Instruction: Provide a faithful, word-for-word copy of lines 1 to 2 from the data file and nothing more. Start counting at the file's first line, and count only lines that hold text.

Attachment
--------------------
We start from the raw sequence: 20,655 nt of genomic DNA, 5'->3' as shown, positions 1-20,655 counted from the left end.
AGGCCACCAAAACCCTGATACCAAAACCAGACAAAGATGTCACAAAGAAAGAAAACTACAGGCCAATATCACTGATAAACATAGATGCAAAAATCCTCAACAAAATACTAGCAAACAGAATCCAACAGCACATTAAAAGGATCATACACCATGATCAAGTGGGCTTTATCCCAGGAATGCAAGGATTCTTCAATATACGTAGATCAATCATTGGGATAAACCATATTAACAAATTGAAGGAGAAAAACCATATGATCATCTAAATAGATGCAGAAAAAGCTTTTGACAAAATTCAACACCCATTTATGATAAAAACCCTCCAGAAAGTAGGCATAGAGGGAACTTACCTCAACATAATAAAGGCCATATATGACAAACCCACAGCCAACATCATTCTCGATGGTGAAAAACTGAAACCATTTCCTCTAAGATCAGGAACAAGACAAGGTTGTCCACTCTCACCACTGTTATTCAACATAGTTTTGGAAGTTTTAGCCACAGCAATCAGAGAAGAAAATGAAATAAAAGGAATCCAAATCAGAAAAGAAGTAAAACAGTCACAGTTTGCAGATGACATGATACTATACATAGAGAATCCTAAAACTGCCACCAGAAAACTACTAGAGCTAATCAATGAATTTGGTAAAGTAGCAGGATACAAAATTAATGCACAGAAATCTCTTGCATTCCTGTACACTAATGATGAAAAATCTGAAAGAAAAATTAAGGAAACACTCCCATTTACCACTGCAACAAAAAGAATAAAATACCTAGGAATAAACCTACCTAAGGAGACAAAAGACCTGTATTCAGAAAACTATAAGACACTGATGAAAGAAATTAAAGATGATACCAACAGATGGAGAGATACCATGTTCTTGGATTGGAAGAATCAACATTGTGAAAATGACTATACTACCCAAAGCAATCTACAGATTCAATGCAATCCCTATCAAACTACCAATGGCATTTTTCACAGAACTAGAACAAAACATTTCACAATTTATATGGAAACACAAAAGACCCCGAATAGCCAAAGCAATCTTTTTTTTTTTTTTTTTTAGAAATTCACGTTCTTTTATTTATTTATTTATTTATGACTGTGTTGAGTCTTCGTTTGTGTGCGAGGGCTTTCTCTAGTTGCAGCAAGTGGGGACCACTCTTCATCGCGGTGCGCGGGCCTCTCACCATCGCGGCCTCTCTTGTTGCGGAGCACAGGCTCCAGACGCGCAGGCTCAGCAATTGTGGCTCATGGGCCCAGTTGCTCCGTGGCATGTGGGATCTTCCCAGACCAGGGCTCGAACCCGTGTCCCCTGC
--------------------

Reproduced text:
We start from the raw sequence: 20,655 nt of genomic DNA, 5'->3' as shown, positions 1-20,655 counted from the left end.
AGGCCACCAAAACCCTGATACCAAAACCAGACAAAGATGTCACAAAGAAAGAAAACTACAGGCCAATATCACTGATAAACATAGATGCAAAAATCCTCAACAAAATACTAGCAAACAGAATCCAACAGCACATTAAAAGGATCATACACCATGATCAAGTGGGCTTTATCCCAGGAATGCAAGGATTCTTCAATATACGTAGATCAATCATTGGGATAAACCATATTAACAAATTGAAGGAGAAAAACCATATGATCATCTAAATAGATGCAGAAAAAGCTTTTGACAAAATTCAACACCCATTTATGATAAAAACCCTCCAGAAAGTAGGCATAGAGGGAACTTACCTCAACATAATAAAGGCCATATATGACAAACCCACAGCCAACATCATTCTCGATGGTGAAAAACTGAAACCATTTCCTCTAAGATCAGGAACAAGACAAGGTTGTCCACTCTCACCACTGTTATTCAACATAGTTTTGGAAGTTTTAGCCACAGCAATCAGAGAAGAAAATGAAATAAAAGGAATCCAAATCAGAAAAGAAGTAAAACAGTCACAGTTTGCAGATGACATGATACTATACATAGAGAATCCTAAAACTGCCACCAGAAAACTACTAGAGCTAATCAATGAATTTGGTAAAGTAGCAGGATACAAAATTAATGCACAGAAATCTCTTGCATTCCTGTACACTAATGATGAAAAATCTGAAAGAAAAATTAAGGAAACACTCCCATTTACCACTGCAACAAAAAGAATAAAATACCTAGGAATAAACCTACCTAAGGAGACAAAAGACCTGTATTCAGAAAACTATAAGACACTGATGAAAGAAATTAAAGATGATACCAACAGATGGAGAGATACCATGTTCTTGGATTGGAAGAATCAACATTGTGAAAATGACTATACTACCCAAAGCAATCTACAGATTCAATGCAATCCCTATCAAACTACCAATGGCATTTTTCACAGAACTAGAACAAAACATTTCACAATTTATATGGAAACACAAAAGACCCCGAATAGCCAAAGCAATCTTTTTTTTTTTTTTTTTTAGAAATTCACGTTCTTTTATTTATTTATTTATTTATGACTGTGTTGAGTCTTCGTTTGTGTGCGAGGGCTTTCTCTAGTTGCAGCAAGTGGGGACCACTCTTCATCGCGGTGCGCGGGCCTCTCACCATCGCGGCCTCTCTTGTTGCGGAGCACAGGCTCCAGACGCGCAGGCTCAGCAATTGTGGCTCATGGGCCCAGTTGCTCCGTGGCATGTGGGATCTTCCCAGACCAGGGCTCGAACCCGTGTCCCCTGC